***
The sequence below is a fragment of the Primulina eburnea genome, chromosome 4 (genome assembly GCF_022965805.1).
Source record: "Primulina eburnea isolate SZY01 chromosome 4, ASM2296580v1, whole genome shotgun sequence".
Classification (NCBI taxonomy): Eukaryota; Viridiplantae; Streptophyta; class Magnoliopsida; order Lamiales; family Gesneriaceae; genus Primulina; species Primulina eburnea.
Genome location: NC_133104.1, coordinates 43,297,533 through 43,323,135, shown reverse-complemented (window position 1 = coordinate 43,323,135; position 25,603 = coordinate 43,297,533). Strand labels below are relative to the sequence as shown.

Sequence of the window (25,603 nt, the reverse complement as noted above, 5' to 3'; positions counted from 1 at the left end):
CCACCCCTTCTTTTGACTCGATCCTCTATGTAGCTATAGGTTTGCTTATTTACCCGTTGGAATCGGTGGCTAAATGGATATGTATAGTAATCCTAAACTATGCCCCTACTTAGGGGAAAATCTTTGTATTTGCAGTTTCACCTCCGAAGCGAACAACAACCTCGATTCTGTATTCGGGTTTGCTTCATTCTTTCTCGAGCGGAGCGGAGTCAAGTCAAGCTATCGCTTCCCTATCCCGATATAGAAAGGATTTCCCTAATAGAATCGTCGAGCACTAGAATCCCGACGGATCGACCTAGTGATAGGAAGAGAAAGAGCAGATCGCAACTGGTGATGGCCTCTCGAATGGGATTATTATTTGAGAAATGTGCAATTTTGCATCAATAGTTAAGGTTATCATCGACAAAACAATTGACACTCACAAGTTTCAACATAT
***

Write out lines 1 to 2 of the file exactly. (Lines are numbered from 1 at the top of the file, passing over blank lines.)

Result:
The sequence below is a fragment of the Primulina eburnea genome, chromosome 4 (genome assembly GCF_022965805.1).
Source record: "Primulina eburnea isolate SZY01 chromosome 4, ASM2296580v1, whole genome shotgun sequence".